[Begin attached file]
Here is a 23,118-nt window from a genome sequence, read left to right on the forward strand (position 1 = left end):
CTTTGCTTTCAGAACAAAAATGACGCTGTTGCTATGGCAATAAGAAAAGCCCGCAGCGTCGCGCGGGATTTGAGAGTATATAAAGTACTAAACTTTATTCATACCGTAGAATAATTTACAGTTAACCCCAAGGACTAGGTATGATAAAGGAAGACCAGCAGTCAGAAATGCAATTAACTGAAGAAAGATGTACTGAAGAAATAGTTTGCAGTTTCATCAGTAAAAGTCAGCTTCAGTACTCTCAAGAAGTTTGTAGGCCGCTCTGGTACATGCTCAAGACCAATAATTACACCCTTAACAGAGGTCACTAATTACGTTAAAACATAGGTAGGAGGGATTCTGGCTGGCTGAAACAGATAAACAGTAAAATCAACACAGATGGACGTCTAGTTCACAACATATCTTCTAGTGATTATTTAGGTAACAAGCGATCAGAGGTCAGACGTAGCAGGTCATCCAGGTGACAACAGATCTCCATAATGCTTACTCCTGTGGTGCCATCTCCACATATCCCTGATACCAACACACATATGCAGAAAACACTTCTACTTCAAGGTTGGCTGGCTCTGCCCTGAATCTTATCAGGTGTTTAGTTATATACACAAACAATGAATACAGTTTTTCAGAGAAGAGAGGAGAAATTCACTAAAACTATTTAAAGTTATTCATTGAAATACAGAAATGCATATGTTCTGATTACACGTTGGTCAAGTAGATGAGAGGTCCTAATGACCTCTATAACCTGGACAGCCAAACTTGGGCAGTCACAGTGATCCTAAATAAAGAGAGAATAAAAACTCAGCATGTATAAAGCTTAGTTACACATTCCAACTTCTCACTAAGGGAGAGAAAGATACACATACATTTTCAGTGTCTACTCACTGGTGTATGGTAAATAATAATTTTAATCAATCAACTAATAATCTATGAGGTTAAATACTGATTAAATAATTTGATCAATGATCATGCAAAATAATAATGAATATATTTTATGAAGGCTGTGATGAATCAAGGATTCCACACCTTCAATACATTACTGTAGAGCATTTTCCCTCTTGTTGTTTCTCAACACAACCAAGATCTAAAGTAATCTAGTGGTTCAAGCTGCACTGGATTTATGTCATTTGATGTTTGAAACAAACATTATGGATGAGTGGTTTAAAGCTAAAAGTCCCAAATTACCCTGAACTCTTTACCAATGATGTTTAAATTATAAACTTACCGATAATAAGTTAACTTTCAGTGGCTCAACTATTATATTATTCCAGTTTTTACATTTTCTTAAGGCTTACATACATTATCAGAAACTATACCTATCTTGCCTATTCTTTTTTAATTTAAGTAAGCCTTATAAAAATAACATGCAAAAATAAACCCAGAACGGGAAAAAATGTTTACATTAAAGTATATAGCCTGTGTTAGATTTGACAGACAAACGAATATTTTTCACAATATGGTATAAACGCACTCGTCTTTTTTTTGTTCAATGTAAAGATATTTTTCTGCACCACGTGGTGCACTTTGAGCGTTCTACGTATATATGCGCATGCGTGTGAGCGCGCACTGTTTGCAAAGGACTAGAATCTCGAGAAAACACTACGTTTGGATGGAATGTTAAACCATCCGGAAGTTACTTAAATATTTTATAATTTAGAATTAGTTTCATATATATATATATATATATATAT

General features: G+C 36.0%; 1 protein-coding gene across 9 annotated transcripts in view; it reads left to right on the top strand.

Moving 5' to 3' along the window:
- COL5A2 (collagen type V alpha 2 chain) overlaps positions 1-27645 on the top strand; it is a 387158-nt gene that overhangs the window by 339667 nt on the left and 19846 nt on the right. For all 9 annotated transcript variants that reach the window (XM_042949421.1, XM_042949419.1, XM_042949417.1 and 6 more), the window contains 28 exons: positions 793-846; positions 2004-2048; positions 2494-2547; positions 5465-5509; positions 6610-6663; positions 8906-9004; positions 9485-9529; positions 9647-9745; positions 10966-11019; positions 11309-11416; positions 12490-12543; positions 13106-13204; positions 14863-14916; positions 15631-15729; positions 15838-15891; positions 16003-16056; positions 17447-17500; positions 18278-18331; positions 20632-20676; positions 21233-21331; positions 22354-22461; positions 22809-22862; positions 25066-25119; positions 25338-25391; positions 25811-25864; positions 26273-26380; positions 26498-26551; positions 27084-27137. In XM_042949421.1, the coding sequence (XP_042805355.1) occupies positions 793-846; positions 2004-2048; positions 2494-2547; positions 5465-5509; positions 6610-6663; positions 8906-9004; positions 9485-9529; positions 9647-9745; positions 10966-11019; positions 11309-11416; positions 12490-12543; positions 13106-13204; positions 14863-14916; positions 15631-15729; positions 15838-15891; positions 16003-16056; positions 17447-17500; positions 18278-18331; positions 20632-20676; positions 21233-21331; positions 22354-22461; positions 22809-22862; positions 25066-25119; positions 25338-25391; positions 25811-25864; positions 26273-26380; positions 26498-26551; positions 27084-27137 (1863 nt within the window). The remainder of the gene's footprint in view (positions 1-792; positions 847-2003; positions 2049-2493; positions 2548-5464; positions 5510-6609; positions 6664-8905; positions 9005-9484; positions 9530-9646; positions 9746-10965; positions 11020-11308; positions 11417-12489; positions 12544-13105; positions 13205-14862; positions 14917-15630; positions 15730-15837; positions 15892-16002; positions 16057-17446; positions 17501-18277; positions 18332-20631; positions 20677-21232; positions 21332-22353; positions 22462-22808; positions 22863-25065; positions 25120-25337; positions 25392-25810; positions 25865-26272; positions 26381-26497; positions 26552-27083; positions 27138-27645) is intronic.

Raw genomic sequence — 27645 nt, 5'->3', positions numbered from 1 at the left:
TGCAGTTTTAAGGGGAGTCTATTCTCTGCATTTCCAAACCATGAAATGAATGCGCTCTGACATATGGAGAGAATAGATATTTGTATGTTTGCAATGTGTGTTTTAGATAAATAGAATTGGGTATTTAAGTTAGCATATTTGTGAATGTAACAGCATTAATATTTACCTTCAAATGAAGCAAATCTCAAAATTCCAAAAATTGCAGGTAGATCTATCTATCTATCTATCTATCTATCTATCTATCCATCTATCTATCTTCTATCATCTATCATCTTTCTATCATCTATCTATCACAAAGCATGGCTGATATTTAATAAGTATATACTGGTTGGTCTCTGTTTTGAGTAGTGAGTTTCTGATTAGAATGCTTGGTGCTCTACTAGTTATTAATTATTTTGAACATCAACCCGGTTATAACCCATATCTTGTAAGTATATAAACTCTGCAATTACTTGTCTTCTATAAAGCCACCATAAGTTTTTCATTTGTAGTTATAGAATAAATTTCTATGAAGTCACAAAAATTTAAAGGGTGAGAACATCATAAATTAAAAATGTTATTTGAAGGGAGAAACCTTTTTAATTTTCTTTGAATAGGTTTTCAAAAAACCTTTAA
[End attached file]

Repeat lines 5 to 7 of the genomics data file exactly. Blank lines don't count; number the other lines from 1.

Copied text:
- COL5A2 (collagen type V alpha 2 chain) overlaps positions 1-27645 on the top strand; it is a 387158-nt gene that overhangs the window by 339667 nt on the left and 19846 nt on the right. For all 9 annotated transcript variants that reach the window (XM_042949421.1, XM_042949419.1, XM_042949417.1 and 6 more), the window contains 28 exons: positions 793-846; positions 2004-2048; positions 2494-2547; positions 5465-5509; positions 6610-6663; positions 8906-9004; positions 9485-9529; positions 9647-9745; positions 10966-11019; positions 11309-11416; positions 12490-12543; positions 13106-13204; positions 14863-14916; positions 15631-15729; positions 15838-15891; positions 16003-16056; positions 17447-17500; positions 18278-18331; positions 20632-20676; positions 21233-21331; positions 22354-22461; positions 22809-22862; positions 25066-25119; positions 25338-25391; positions 25811-25864; positions 26273-26380; positions 26498-26551; positions 27084-27137. In XM_042949421.1, the coding sequence (XP_042805355.1) occupies positions 793-846; positions 2004-2048; positions 2494-2547; positions 5465-5509; positions 6610-6663; positions 8906-9004; positions 9485-9529; positions 9647-9745; positions 10966-11019; positions 11309-11416; positions 12490-12543; positions 13106-13204; positions 14863-14916; positions 15631-15729; positions 15838-15891; positions 16003-16056; positions 17447-17500; positions 18278-18331; positions 20632-20676; positions 21233-21331; positions 22354-22461; positions 22809-22862; positions 25066-25119; positions 25338-25391; positions 25811-25864; positions 26273-26380; positions 26498-26551; positions 27084-27137 (1863 nt within the window). The remainder of the gene's footprint in view (positions 1-792; positions 847-2003; positions 2049-2493; positions 2548-5464; positions 5510-6609; positions 6664-8905; positions 9005-9484; positions 9530-9646; positions 9746-10965; positions 11020-11308; positions 11417-12489; positions 12544-13105; positions 13205-14862; positions 14917-15630; positions 15730-15837; positions 15892-16002; positions 16057-17446; positions 17501-18277; positions 18332-20631; positions 20677-21232; positions 21332-22353; positions 22462-22808; positions 22863-25065; positions 25120-25337; positions 25392-25810; positions 25865-26272; positions 26381-26497; positions 26552-27083; positions 27138-27645) is intronic.

Raw genomic sequence — 27645 nt, 5'->3', positions numbered from 1 at the left:
TGCAGTTTTAAGGGGAGTCTATTCTCTGCATTTCCAAACCATGAAATGAATGCGCTCTGACATATGGAGAGAATAGATATTTGTATGTTTGCAATGTGTGTTTTAGATAAATAGAATTGGGTATTTAAGTTAGCATATTTGTGAATGTAACAGCATTAATATTTACCTTCAAATGAAGCAAATCTCAAAATTCCAAAAATTGCAGGTAGATCTATCTATCTATCTATCTATCTATCTATCTATCCATCTATCTATCTTCTATCATCTATCATCTTTCTATCATCTATCTATCACAAAGCATGGCTGATATTTAATAAGTATATACTGGTTGGTCTCTGTTTTGAGTAGTGAGTTTCTGATTAGAATGCTTGGTGCTCTACTAGTTATTAATTATTTTGAACATCAACCCGGTTATAACCCATATCTTGTAAGTATATAAACTCTGCAATTACTTGTCTTCTATAAAGCCACCATAAGTTTTTCATTTGTAGTTATAGAATAAATTTCTATGAAGTCACAAAAATTTAAAGGGTGAGAACATCATAAATTAAAAATGTTATTTGAAGGGAGAAACCTTTTTAATTTTCTTTGAATAGGTTTTCAAAAAACCTTTAA